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Credit Scores – The Importance of a Good Credit Score for Your Financial Future 

Stacey Walston 

Community Relationship Manager 



Lending is a decision that every consumer will need to make throughout their lifetime. Though it comes in many forms, credit is the lending tool that is factored in more often than not. It’s generally the beginning of any consumer’s financial journey and will determine their financial future as a buyer (consumer) and/or a seller (small business). 

Personal Credit

Just think about it. At the young and immature age of 18, young adults make decisions about their finances that can have a big impact on their financial future. Some may need to consider student loans to further their education. Meanwhile, the minute they get settled in on campus, companies are enticing them to sign up for credit cards by persuading them with free t-shirts or slices of pizza. Most times they don’t know what credit cards are nor have they ever been taught how to utilize them properly. 

The same thing happens to small business owners when they set out to launch their business model. Since the rise of the Great Resignation, access to funding sources has been at an all-time high for entrepreneurs. Even with a solid business plan in place, most entrepreneurs don’t consider the personal credit profile they will need to secure the capital needed to fulfill their current and forecasting business goals. With the lack of guidance or the inaccurate research discovered, most entrepreneurs assume it starts with their business credit but how they have managed their credit in the past is the asset that is most considered. 

Working within the supporting side of the entrepreneurship ecosystem, I’ve seen firsthand how great business models fail or fail to launch at all because of one’s poor personal credit. Credit determines one’s purchasing power by how it’s managed over time and can leverage opportunities for small business owners. Entrepreneurs need to take action before needing capital to understand the expectations and how to best prepare them for reaching their business goals.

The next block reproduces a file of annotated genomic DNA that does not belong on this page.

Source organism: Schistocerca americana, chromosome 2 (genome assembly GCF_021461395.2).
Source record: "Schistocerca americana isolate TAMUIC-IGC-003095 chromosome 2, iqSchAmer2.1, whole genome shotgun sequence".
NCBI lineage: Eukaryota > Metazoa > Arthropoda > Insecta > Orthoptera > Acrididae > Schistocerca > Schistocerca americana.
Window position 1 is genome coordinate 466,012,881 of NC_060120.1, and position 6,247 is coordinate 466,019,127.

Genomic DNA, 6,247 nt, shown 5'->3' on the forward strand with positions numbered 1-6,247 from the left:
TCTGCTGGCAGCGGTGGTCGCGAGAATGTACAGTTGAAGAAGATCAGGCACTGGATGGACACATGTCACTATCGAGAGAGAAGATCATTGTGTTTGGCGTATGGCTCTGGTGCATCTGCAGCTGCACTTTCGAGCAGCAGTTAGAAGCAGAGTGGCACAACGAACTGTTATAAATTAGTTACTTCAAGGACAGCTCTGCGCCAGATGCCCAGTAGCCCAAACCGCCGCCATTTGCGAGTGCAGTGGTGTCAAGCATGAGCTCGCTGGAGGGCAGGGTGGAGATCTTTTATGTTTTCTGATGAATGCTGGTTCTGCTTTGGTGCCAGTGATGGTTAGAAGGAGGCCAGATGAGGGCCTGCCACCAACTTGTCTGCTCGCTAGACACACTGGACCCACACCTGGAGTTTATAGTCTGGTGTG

Understanding & Building Your Credit

When lenders talk about credit, they mean your credit history. Your credit history describes how you’ve used money and handled your bills in the past. This helps lenders decide if they want to do business with you and use certain criteria to evaluate borrowers before issuing debt. The criteria often fall into several categories and are referred to as the five Cs of credit. Though debt comes in many forms; a line of credit, a credit card, or a term loan, your credit is determined, considered, and dissected based on the borrower’s character, capacity, capital, collateral, and conditions. 

Lenders use the five Cs to decide whether a loan applicant is eligible for credit and to determine related interest rates and credit limits. They help determine the riskiness of a borrower or the likelihood that the loan’s principal and interest will be repaid in a full and timely manner. To ensure the best credit terms, lenders must consider their credit character, capacity to make payments, collateral on hand, capital available for up-front deposits, and conditions prevalent in the market.

The 5 Cs of Credit

Character, the first C, makes up 35% of your credit score. It more specifically refers to your credit history, which is the borrower’s track record of repaying debts according to the agreed terms. Most alternative lenders consider one’s character more important than one’s actual credit score. 

Capacity makes up 30% of your credit score. It measures the borrower’s ability to repay the loan by comparing income against recurring debts and assessing the borrower’s debt-to-income (DTI) ratio. Lenders calculate DTI by adding a borrower’s total monthly debt payments and dividing that by the borrower’s gross monthly income. Every lender is different, but many mortgage lenders prefer an applicant’s DTI to be around between 28-36% before approving an application for new financing. The lower an applicant’s DTI, the better the chance of qualifying for a new loan. Having credit accounts and owing money on them does not necessarily mean you are a high-risk borrower with a low score. However, if you are using a lot of your available credit, this may indicate that you are overextended—and banks can interpret this to mean that you are at a higher risk of default. It is worth noting that sometimes lenders are prohibited from issuing loans to consumers with higher DTIs.